Oil & Gas Updates H1 2024, Volume 1

Unlocking Nigeria's hydrocarbon potential: insights into the upcoming 2024 and reopened 2022 Nigerian oil licensing rounds.
Nigeria Energy and Natural Resources
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According to Nigeria's National Bureau of Statistics, crude oil revenue surged from ₦9.570.22 trillion in H2 2022 to ₦18.846.31 trillion in H2 2023, significantly boosting Nigeria's foreign trade and exports in 2023. This underscores the continuing critical importance of the petroleum industry in driving revenue, diversifying the economy, increasing local content, supporting communities, and ensuring sustainable development.

This update provides an overview of Nigeria's upcoming 2024 oil licensing rounds and the reopened 2022 mini-bid rounds, emphasising key features and opportunities for investors. It delves into historical challenges and lessons from past licensing rounds, outlines the regulatory framework under the Petroleum Industry Act (PIA), regulations made pursuant to it, as well as the guidelines issued by the Nigerian Upstream Petroleum Regulatory Commission (NUPRC), and explores their broader strategic implications for the energy sector.


II.1. Nigeria's oil licensing rounds have evolved significantly since 1938. Key milestones include the establishment of NNPC in 1977, which marked a shift to greater government control, and the promotion of local participation in the 1970s. The 1990s saw the introduction of favourable terms to attract international investment, while 2005 focused on increasing indigenous involvement. Transparency and digitalisation were enhanced in 2020. The 2022 and 2024 licensing rounds aim to further boost and diversify investment, integrate sustainable practices, and drive technological advancements in the sector.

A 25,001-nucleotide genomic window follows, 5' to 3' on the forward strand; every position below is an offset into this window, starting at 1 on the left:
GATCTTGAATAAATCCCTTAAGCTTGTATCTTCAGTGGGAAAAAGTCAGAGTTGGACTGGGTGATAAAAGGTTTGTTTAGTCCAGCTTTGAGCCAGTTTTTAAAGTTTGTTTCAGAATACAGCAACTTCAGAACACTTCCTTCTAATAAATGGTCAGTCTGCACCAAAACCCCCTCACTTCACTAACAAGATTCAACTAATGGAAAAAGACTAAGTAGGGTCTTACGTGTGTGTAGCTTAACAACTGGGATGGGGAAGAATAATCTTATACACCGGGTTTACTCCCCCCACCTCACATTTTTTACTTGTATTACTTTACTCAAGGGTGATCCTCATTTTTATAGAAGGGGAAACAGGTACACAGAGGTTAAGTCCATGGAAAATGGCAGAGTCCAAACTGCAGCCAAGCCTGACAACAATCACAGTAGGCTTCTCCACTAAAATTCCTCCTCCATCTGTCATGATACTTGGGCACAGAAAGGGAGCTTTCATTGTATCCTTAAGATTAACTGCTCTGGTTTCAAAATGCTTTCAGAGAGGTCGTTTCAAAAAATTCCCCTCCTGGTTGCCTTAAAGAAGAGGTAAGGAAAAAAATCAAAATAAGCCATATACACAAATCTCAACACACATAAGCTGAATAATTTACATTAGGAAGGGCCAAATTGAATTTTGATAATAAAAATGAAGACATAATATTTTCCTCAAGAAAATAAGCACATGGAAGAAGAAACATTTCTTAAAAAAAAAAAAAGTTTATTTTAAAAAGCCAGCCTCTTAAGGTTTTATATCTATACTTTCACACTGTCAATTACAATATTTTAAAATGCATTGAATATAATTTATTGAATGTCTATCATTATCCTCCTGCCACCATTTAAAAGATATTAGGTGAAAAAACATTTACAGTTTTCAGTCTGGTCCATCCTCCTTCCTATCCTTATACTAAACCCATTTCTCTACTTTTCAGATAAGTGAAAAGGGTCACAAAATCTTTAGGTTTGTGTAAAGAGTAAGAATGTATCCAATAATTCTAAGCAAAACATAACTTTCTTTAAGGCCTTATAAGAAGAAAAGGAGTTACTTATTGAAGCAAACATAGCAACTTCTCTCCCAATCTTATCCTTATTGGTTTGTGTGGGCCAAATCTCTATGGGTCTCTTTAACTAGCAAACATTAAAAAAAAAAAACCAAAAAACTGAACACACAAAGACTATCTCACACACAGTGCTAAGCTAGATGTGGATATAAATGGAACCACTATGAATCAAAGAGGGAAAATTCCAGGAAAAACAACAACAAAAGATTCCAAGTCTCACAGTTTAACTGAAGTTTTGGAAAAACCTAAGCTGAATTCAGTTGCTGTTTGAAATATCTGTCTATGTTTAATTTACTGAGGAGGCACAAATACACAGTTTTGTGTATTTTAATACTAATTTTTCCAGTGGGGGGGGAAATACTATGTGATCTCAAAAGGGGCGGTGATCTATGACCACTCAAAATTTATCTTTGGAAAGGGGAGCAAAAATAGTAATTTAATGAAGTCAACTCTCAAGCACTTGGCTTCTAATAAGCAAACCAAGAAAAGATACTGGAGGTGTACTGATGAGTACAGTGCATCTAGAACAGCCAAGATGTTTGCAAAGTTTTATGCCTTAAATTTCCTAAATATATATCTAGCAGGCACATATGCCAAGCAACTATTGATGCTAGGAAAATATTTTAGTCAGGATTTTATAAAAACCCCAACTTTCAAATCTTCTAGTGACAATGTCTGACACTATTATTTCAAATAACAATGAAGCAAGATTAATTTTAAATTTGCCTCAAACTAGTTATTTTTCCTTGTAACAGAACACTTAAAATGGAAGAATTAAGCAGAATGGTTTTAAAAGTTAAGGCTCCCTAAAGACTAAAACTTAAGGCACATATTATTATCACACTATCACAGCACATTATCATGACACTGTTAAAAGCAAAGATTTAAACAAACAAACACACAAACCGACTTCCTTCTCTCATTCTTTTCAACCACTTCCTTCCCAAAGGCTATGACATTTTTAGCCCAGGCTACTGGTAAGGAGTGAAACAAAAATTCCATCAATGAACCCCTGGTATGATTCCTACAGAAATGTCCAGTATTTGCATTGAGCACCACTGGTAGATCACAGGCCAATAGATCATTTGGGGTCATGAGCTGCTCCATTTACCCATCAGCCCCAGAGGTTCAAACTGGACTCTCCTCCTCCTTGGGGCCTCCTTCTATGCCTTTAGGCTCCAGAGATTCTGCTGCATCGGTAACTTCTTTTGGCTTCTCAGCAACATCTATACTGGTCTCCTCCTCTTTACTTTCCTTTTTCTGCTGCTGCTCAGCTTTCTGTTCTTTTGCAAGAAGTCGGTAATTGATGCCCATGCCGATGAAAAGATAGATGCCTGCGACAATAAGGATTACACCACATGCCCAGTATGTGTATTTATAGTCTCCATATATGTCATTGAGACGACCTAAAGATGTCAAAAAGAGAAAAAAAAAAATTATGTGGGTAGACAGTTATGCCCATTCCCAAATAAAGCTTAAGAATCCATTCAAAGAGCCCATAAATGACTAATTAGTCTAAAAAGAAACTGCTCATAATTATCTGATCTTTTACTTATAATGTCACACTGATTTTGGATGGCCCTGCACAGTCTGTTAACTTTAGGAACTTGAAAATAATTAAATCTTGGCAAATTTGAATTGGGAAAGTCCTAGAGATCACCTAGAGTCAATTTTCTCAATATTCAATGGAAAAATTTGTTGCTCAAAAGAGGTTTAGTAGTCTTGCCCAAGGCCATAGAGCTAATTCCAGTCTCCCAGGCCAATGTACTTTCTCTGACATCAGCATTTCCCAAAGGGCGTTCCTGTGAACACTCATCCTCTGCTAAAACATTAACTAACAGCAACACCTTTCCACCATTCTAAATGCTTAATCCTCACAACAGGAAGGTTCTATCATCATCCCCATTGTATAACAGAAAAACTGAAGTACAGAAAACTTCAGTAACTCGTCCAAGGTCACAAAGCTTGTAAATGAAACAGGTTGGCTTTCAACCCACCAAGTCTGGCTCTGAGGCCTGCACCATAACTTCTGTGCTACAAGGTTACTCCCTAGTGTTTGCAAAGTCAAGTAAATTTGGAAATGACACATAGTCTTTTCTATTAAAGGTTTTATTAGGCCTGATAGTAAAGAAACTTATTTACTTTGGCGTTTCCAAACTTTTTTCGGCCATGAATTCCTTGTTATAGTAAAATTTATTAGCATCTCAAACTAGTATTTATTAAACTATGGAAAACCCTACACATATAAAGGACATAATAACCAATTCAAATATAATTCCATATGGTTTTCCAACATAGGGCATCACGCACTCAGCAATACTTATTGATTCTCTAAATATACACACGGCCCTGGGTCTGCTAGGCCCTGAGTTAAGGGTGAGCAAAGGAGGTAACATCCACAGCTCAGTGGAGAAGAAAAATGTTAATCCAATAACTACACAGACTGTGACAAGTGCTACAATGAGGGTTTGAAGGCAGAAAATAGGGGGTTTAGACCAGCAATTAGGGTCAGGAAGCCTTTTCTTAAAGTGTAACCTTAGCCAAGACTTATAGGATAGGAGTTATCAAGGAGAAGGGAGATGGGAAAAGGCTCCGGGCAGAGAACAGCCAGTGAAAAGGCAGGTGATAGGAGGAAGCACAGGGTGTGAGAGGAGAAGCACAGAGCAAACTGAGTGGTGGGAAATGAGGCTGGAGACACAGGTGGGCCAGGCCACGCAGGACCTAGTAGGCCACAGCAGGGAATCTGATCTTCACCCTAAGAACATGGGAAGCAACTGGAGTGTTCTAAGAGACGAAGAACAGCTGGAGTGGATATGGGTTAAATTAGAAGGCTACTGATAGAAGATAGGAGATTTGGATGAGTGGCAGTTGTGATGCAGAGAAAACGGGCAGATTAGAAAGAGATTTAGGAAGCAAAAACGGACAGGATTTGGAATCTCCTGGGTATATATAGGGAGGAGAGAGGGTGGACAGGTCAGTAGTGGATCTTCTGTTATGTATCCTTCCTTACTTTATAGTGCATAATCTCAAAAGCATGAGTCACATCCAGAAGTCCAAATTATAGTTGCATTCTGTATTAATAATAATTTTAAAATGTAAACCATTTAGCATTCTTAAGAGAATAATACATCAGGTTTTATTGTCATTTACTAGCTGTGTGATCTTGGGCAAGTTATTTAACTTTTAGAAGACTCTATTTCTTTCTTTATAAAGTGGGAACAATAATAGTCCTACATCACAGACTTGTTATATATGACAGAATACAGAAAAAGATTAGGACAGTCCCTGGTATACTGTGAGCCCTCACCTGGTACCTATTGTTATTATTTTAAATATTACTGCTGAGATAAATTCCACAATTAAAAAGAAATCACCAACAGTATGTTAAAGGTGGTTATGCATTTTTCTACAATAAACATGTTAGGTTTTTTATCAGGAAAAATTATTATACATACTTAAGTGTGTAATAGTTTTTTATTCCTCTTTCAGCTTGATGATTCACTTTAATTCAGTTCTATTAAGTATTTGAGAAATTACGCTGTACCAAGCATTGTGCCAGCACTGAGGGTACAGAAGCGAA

II.2. Licensing Rounds: Challenges and Lessons Learned

Nigeria's licensing rounds for its petroleum sector have had mixed success. While these rounds have been instrumental in attracting investment, generating revenue, boosting government control and indigenous participation, and enhancing the development of the country's hydrocarbon resources, including marginal fields and frontier fields, they have also faced significant challenges.

Key concerns raised in relation to the licensing rounds preceding the Petroleum Industry Act 2021 (PIA) included a lack of clarity over the regulatory and fiscal framework. A shortage of comprehensive, consistent, and accessible detailed technical, geological, and geophysical data—such as seismic and well data—hindered the thorough assessment and evaluation of offered blocks. Additionally, allegations of unfairness and opacity in the bidding process, inconsistently applied regulations, and undue or arbitrary presidential or ministerial discretion in the allocation of blocks were prevalent.